Market Overview

MidSession: Rising Political Risks

MidSession: Rising Political Risks

As expected in today's Morning Meeting European stock markets traded lower in the morning session as US markets are closed today as the East Coast braces for Hurricane Sandy.

The broader Stoxx50 fell 1.08% to 2,469.24, in the regional benchmarks' space the German Dax fell 0.75% to 7,177.66, the Spanish Ibex  fell 1.07% to 7,692.20 while the Italian Ftsemib led losers trading 1.97% lower to 15,278.15 as political risks were on the rise again after Silvio Berlusconi threatened to  pull out the plug to Mr Monti Government.

The Berlusconi Hurricane sent Italian government bond yields 8.9 bps higher to 4.982 percent, while the Spanish equivalent were up 5.5 bps to 5.639 percent. German government bonds also hit two week high as the weakness on equity markets added to the demand for less risky assets.

On the currency side, the Euro lost ground versus the dollar trading 0.36% lower to 1.2893$, meanwhile the greenback steadied at 79.63 yen, off a four-month high of 80.38 yen touched on Friday, ahead of the Bank of Japan's policy decision on Tuesday. Markets expect the BOJ to take further easing measures.

The rising dollar pressured the yellow metal which traded 0.22% lower to 1,708.10$ an ounce, while in oil markets all eyes are for the Hurricane Sandy, with refineries cutting runs brent crude fell $1.04 to $108.51, while US crude was down 78 cents to $85.50.

In US trading is suspended for today, following an earlier decision by the NYSE to close floor trading, the CME Group said it will halt stock-index futures and options at 9:15 a.m. New York time.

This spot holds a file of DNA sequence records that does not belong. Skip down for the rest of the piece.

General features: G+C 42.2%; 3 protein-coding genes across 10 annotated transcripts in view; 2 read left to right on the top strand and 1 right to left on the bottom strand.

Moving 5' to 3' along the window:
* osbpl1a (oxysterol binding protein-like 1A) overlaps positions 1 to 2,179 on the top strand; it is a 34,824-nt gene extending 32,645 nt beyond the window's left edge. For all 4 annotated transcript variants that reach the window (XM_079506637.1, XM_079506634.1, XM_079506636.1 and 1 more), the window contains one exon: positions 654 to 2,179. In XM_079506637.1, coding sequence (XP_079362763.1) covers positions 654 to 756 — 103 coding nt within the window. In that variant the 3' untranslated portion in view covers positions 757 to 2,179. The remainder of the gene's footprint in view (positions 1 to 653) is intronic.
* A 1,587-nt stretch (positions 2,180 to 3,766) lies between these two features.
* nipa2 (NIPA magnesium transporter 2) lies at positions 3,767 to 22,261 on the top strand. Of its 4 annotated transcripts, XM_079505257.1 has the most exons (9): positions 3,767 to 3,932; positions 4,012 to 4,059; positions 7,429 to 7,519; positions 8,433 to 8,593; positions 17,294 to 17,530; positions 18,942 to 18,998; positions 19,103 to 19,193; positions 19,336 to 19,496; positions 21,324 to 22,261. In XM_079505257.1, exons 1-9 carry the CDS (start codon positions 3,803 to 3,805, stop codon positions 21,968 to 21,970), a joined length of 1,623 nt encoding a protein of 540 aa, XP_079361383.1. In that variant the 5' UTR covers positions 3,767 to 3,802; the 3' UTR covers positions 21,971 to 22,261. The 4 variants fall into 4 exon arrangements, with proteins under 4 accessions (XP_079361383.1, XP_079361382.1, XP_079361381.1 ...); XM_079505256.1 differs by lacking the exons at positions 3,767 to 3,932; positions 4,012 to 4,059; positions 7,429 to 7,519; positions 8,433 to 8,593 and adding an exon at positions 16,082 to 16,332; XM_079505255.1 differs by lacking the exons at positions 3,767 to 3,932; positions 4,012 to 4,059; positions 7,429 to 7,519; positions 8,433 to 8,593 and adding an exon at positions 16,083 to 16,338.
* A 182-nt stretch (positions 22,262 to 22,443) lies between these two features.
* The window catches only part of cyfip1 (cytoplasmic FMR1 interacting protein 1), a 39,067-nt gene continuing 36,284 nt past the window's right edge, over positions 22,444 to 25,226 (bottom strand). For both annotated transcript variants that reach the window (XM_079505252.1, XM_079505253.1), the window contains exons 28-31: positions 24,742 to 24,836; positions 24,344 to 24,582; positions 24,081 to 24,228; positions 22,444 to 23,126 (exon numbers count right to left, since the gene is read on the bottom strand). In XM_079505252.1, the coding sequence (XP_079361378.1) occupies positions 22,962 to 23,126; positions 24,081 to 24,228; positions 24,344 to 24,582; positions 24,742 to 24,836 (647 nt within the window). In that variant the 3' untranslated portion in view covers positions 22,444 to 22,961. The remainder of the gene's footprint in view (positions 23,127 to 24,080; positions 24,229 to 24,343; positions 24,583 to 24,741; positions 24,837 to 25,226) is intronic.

A good news came from the US, minutes before publishing the MidSession Review: US consumer increased their spending in Septmener by the fastest rate since late winter. Consumer spending rose a seasonally adjusted 0.8% last month while personal income climbed at a slower 0.4% pace, the Commerce Department reported. Economists surveyed by MarketWatch had forecast a 0.7% increase in consumer spending and a 0.4% rise in personal income.

It's important to observe that the spending rose at fastest pace than wages and therefore suggesting that the recent pace of spending is not sustainable in the long run cause consumers are pulling money out of their savings. Therefore to sustain this pace wages will have to rise at a faster rate and companies will have to boost hiring.

The question now is: will this macroeconomic reading be able to alleviate fears in Europe? Temporary it will offer some supports to European markets, but will it last?

Let's find out.


Originally posted at

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Posted-In: News Global


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